Friday, February 6th, 2009

How many engineers does it take to create a cross browser button?

Category: Component, CSS, UI

So, you want to create a button that you have full control over, and you want it to work well cross browser. Shouldn’t be hard right? Wrong.

Doug Bowmanepines about the job of doing just this, which is something he kicked off at Google, and we see the result in apps such as Sites and recently Gmail:

Doug does a really nice job at explaining the history of this work, and then detailing the issues at hand and various iterations of the work where he had some a-ha moments such as:

My 3.0 attempt relied on treating the buttons and everything inside them as inline elements. The top/bottom borders still needed to be rendered separately from the left/right borders to get 1px-notched corners. The left/right borders were rendered on the outer element. The top/bottom borders were rendered on the inner element. Because borders don’t compound and add to the width or height of an inline element, we get the 1px notches in each corner. I ran into a lot of frustration with this inline approach until I remembered display: inline-block. That seemed to solve everything at once.

And how he got rid of the gradient image and instead uses CSS:

A really nice read. It works pretty well for me. The only real issue that I saw was that the drop down in Gmail for “More Actions” can be greyed out when you don’t have something selected. The type is subtle so at first I wondered why hover/click weren’t doing anything.

Oh, hey, would be nice to open source this kind of stuff good Google UX guys ;)

Posted by Dion Almaer at 12:01 am

4.3 rating from 47 votes


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When I saw these buttons on my gmail and google apps on , I was pretty happy to see those nice looking and so handy buttons. Now, I’m happier to know that there are no images used and those are so brilliantly designed buttons. Great work, Doug. n Thanks for explaining behind the scenes thing.

Comment by gautamkishore — February 6, 2009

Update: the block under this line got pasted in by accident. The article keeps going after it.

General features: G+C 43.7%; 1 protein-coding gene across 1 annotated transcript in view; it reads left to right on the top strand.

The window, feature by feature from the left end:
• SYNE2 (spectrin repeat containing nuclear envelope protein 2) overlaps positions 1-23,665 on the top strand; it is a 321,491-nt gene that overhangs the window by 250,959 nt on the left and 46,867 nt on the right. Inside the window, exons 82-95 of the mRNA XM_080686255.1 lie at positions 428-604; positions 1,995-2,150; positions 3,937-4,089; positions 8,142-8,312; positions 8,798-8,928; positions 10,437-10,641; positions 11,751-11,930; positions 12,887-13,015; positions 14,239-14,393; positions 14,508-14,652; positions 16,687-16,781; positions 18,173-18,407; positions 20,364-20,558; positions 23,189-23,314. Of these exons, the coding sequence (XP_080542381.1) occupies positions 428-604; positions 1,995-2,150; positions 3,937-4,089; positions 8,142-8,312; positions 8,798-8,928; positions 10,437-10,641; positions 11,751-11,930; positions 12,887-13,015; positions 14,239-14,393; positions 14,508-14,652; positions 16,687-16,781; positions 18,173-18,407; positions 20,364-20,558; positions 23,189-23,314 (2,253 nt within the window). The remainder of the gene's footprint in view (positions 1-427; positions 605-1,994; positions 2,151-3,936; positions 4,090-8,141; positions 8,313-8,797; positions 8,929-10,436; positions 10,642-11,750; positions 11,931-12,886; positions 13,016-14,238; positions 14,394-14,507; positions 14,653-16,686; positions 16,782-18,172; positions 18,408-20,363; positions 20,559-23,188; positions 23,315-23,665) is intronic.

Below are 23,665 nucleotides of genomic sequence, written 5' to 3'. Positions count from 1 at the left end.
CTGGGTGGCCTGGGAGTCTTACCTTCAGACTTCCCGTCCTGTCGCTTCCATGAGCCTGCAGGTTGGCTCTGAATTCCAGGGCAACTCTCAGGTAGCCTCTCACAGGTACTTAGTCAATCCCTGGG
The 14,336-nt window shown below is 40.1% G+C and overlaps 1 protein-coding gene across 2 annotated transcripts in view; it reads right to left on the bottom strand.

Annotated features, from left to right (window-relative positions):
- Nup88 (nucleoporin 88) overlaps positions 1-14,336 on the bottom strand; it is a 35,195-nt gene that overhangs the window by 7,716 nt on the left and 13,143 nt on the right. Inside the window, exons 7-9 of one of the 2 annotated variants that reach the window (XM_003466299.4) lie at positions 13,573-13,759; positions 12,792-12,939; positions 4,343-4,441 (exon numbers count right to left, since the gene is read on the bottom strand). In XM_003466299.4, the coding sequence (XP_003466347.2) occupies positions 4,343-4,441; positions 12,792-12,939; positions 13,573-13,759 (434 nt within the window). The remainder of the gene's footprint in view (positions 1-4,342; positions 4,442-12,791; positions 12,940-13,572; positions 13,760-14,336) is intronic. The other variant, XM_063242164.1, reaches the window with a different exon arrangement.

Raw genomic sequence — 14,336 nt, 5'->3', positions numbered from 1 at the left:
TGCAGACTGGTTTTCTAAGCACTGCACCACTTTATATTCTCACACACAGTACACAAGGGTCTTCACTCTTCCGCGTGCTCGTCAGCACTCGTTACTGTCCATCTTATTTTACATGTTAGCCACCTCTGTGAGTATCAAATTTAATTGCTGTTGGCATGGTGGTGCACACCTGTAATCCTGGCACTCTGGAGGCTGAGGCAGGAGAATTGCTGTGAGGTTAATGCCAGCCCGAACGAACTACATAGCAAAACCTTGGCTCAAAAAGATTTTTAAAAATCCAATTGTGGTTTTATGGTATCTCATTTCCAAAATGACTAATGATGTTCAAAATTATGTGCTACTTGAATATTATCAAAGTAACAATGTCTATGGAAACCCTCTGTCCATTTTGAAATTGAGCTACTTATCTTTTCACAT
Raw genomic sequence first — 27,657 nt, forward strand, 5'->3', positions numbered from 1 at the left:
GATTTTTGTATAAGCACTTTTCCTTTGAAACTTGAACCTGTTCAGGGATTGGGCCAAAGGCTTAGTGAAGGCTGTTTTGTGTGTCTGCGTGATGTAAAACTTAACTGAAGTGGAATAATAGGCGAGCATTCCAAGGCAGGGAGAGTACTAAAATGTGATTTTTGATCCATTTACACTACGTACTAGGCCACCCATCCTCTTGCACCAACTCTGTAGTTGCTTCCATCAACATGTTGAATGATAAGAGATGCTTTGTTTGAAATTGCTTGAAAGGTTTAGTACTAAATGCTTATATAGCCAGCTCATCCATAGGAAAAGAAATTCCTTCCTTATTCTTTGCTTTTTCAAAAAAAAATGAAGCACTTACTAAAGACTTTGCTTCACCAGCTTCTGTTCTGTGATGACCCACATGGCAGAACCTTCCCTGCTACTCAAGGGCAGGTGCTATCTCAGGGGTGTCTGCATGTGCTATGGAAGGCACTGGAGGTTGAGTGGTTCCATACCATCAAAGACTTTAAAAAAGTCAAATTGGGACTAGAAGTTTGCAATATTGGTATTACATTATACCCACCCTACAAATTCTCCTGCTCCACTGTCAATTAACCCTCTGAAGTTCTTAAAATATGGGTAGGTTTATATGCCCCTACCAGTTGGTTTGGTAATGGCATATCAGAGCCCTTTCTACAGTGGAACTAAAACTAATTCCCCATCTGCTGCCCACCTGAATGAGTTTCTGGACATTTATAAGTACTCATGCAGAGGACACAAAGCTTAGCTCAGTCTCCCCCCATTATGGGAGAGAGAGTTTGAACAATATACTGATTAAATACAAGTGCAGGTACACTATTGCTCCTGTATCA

I read his entire blog, and I agree on most of those parts. However I don’t think that non-image based buttons are flexible enough, I think the way to go is by using sprites in CSS. Sure the new GMail buttons are nice looking and all that, but where are the rounded corners … ;)
(hint; you can’t do rounded corners with this, at least not till CSS typish rounded corners make it to all class A browsers)
Fact is we’re coming out with a new release today which demonstrates this at; ( ) so in a couple of hours you’ll be able to see an alternative DOM structure with custom buttons but which are using CSS sprites as background-images which I think is a far superior solutions. For a lot of reasons…

Comment by ThomasHansen — February 6, 2009

This is brilliant! I tried doing something like this myself once – getting same looking button for , and , and having them look identical in FF, IE7 and IE6, but kept getting problems from the IE browsers (big surprise there) – the minute I’d fix something in IE7 it’ll break in IE6 and vice versa. Eventually I gave up because I just had to move on to more important things, but now I’ll definitely revisit this.

Comment by iliad — February 6, 2009

Darn! I apologize for the mess above, forgot that the tags will actually be used as actual tags :/
I was referencing <a>, <button> and <input>

Comment by iliad — February 6, 2009

I have been using the following implementation with great looking, cross-browser buttons.

It uses 2 images, 2 DOM elements (‘a’ and ‘span’), provides nice ‘click’ effect and works in all browsers.

Doug’s implementation has a small flaw in FF3. When clicked, it leaves a rectangular selection behind the button area.

Comment by ragjunk — February 6, 2009

“You mean I can draw a picture of Homer Simpson with CSS without using images, but I can’t get rounded corners?”
No I mean you can’t get rounded corners from the Google Button design…

Comment by ThomasHansen — February 6, 2009

it is all there on the demo page written clear as day in the source code.

go to the source. all of the cool stuff is in the css at the top of the page and they show you anything a coder would need to implement this himself. technically, it’s open sourced :p

Comment by dclements — February 6, 2009

“This doc attempts to show how custom buttoms with a 1px radius…”

Haha! I’m sorry, I know it’s a silly typo but it just made me laugh :D

Comment by iliad — February 7, 2009

What happened to the link cursor (clicky hand)? It’s there in the new Greader UI, but not Gmail.

Comment by felipec — February 7, 2009

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